This scheme was aimed toallocate an Aadhaar card with a 12-digit identity cation number to over 1.2 billion people in India by using biometric information, using one single identity to access the online and offline government and welfare system easier. Through securing their rights as citizen, enrollees with varied needs would be protected by the social welfare system. Moreover, it fixed the problem for those who lack of their identifier such as a birth certificate to regain access to previously inaccessible services like bank accounts (Bhatia & Bhabha,2017).More specifically, it ensures inclusive social protection through biometric identity cation (Bhatia & Bhabha,2017).
Overall, the biometric identification system not only offering the objectification of Indian’s postcolonial identity, but also contributing to e-governance and provision of service(Nair, 2018).
Should Australia adopt biometric identification?
In recent years, the government has pushed forward some biometric system implements in Australia. As Mashable Australia article notes, 18.5 million would be spent on establishing the National Facial Biometric Matching Capability (NFBMC), which will give certain government institutions the power to collect millions of facial images of Australians from driver’s licenses, visas and passports (Bogle, 2015). The adopt of biometrics technologies in identification system has precipitated a vigorous debate between people taking with different stances about the reasonable limits of privacy and cybersecurity (Liu, 2012).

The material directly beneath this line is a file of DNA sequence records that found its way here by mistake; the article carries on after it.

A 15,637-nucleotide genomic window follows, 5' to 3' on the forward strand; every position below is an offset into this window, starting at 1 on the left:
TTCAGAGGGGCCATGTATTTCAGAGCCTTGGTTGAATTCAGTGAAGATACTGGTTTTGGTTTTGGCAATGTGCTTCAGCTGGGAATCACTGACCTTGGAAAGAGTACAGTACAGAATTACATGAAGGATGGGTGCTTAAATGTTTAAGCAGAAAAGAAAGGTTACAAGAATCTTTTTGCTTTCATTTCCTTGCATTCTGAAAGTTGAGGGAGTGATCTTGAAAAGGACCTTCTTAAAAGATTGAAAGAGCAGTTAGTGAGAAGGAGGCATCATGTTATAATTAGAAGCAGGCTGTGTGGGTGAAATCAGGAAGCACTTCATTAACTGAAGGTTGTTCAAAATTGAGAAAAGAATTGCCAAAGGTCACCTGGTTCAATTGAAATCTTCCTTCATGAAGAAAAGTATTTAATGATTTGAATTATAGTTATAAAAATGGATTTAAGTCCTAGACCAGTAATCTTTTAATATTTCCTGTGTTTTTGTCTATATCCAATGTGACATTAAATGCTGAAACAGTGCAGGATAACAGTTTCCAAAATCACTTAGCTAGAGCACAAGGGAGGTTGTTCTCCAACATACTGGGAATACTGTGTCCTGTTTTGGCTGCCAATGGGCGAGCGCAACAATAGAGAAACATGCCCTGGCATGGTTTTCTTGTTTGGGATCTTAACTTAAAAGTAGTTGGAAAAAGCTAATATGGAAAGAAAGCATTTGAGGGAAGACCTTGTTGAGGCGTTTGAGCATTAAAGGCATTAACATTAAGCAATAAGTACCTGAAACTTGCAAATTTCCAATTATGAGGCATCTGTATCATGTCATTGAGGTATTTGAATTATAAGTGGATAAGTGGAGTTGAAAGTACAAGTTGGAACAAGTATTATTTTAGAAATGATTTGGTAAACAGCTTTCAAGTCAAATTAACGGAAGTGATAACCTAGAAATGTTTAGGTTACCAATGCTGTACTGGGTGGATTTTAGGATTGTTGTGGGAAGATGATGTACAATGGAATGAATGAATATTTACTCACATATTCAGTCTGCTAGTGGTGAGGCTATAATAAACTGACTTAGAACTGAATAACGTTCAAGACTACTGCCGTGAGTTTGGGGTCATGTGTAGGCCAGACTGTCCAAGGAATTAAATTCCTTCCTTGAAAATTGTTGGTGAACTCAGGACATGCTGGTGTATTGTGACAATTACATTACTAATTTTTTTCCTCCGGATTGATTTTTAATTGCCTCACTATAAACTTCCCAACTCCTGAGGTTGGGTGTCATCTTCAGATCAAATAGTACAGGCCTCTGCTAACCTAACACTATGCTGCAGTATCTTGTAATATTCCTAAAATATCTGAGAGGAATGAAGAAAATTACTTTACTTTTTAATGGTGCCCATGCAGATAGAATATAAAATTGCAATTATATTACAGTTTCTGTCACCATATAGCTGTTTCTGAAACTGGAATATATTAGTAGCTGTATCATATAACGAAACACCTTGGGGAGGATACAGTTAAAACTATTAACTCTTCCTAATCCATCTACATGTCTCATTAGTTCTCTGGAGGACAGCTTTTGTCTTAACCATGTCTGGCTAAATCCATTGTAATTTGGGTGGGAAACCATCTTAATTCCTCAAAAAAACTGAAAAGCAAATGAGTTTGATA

On the one hand, one of the biggest concern of those who against the implement of biometric identification in Australia is about the data security (Liu, 2012). Although within building process of this nationalbiometric identification, government would have the biggest control over these biometric data, however, the data security is not strongly guaranteed even with the national level protection. For example, a news reporter from The Hindu last year exposed a scandal that more than 200 central and state government in India displayed the private data of the Aadhaar beneficiaries on their official websites (“210 government websites”, 2017). Apart from this, according to a report conducted by Herjavec Group, a global information security advisory company, the cyber security job crisis is going on globally (Cybersecurity Ventures, 2018). More specifically, The National Association of Software and Services Companies (NASSCOM) predicted that India will have a gap of 1 million cybersecurity skilled workforce by 2020 to meet the requirement of its growing economy(Cybersecurity Ventures, 2018). Thus, the issue of data security would be a great challenge if Australia have its own biometric identification system.